Life is a Quincunx

Maritha Pottenger

Next up for analysis is the 3/10 quincunx.


The strongest form of a 3/10 conflict would be a quincunx between Mercury and Saturn. Although any aspect between Mercury and Saturn points to 3/10 issues, the quincunx itself carries the most restlessness, sense of incompatibility and potential projection. Harmony aspects imply that Saturnian principles (such as hard work, responsibility, career ambitions) will aid and abet Mercurial principles (such as learning, observing, communicating)—and vice versa. We may put a lot of effort into learning; our minds/tongues/hands could contribute to our careers, etc. Other conflict aspects (square, opposition, octile, tri-octile) show the need to make a place for both sides (either through moderation or through taking turns) or to prevent one from sabotaging the other. (If Saturnian principles are overdone to the detriment of Mercury, we may doubt or criticize our thinking or communication skills. If Mercurial motifs are allowed precedence over Saturnian, we may fritter away our time and attention, with little focus or productive accomplishment.) The conjunction says we will get Mercury/Saturn together (but it is up to us to make that positive rather than negative). We could have the professional (Saturn) communicator (Mercury), or limited (Saturn) logic (Mercury), or responsible (Saturn) relatives (Mercury), or many other possibilities.


Other variations of the 3/10 issues would include quincunxes between the 3rd and 10th houses, or between rulers of those houses. There could be quincunxes between planets in Gemini and planets in Capricorn. If other aspects repeat the 3/10 motif, integration is called for, but the degree of experiencing a “forced choice” or fork in the road, or challenge to getting both, is lessened.

The following would be forms of the “natural” quincunx, where we have 3 and 10, in some way, “in it together.” Like the conjunction, we are facing these two letters of the astrological alphabet in tandem, but the blending we make might be positive or negative.

1) Mercury in the 10th house

2) Saturn in the 3rd house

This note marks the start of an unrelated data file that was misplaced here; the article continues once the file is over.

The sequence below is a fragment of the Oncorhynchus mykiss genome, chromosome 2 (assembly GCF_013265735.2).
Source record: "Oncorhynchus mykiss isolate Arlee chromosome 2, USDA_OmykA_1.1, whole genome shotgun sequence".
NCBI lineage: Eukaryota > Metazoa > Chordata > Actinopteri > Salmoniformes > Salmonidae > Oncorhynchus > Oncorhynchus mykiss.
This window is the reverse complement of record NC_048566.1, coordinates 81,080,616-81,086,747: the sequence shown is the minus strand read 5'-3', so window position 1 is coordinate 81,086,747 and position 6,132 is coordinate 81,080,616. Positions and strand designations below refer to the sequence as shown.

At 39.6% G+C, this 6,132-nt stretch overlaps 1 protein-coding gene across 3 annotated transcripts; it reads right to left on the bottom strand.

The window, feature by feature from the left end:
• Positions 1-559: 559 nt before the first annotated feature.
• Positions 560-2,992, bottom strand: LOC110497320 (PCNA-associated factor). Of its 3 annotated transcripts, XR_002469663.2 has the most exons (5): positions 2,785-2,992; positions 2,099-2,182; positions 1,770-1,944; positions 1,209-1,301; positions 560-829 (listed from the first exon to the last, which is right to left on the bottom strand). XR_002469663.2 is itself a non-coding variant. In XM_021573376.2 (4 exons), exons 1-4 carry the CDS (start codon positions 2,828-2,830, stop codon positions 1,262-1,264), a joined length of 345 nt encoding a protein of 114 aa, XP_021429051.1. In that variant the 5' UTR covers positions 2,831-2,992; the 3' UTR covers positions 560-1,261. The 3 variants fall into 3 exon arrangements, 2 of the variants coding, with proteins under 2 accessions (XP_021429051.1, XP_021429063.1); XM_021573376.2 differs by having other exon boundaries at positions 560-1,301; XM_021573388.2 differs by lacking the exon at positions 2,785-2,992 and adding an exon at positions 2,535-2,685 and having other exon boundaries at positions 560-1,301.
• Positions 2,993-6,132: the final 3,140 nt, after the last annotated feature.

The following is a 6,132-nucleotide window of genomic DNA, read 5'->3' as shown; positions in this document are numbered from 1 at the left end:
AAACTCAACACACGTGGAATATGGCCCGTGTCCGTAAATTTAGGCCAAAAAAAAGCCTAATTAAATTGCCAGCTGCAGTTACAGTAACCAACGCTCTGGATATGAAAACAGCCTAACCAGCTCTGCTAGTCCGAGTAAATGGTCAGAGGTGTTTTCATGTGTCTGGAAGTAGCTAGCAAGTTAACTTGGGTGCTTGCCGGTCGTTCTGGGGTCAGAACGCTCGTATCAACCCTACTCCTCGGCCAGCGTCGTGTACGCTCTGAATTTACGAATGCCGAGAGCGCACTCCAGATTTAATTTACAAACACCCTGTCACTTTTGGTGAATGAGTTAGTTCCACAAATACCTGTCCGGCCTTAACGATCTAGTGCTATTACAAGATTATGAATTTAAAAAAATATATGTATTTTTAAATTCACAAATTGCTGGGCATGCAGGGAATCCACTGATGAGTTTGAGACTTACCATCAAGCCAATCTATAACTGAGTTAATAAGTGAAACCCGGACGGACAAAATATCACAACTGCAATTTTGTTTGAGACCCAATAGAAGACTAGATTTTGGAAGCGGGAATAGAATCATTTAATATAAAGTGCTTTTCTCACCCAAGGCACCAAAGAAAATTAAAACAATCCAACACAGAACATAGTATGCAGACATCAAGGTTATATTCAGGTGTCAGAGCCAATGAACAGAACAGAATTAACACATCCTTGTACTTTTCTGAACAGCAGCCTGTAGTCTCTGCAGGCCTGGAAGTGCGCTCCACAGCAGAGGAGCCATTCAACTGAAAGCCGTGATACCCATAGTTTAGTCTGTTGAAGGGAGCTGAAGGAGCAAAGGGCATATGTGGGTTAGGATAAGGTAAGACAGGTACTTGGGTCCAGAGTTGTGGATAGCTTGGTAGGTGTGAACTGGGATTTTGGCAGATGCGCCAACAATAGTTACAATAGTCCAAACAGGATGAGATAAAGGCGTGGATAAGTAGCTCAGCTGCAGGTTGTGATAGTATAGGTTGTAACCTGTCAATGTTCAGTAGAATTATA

3) Any ruler of the 10th in the 3rd

4) Any ruler of the 10th in Gemini

5) Any ruler of the 3rd in the 10th

6) Any ruler of the 3rd in Capricorn

7) Mercury in Capricorn

8) Saturn in Gemini

9) Mercury or any 3rd house ruler conjunct Saturn or any 10th house ruler

10) Saturn or any 10th house ruler conjunct Mercury or any 3rd house ruler

Any aspects linking the 3rd and 10th houses, or Gemini and Capricorn planets, or rulers of the 3rd and 10th (natural and/or actual) repeat the 3/10 theme. The automatic mixing, however, is most likely with the conjunction. Where a conjunction is involved, we ARE dealing with both of these themes at once.


With the 3/10 quincunx, we are striving to make room in our lives for curiosity, theory, learning, relatives, the nearby environment, communication, flippancy, skimming the surface and restlessness as well as for productivity, responsibility, career drives, seriousness, perseverance, accomplishments, realism and facing the limits of life.

Here are some of the different parts of life we are trying to blend with the 3/10 quincunx:





















seeks variety







The 3/10 quincunx reminds me of the fable concerning the butterfly and the ant. The butterfly spent her days flying from flower to flower, drinking nectar and generally enjoying life’s myriad opportunities to learn, to explore, to play. The ant spent her days toiling, laboriously dragging foodstuffs to her home, storing up for the winter. This particular tale has the poor butterfly suffering a horrid fate with the onset of cold weather, while the foresighted ant dines comfortably on the fruits of her labors.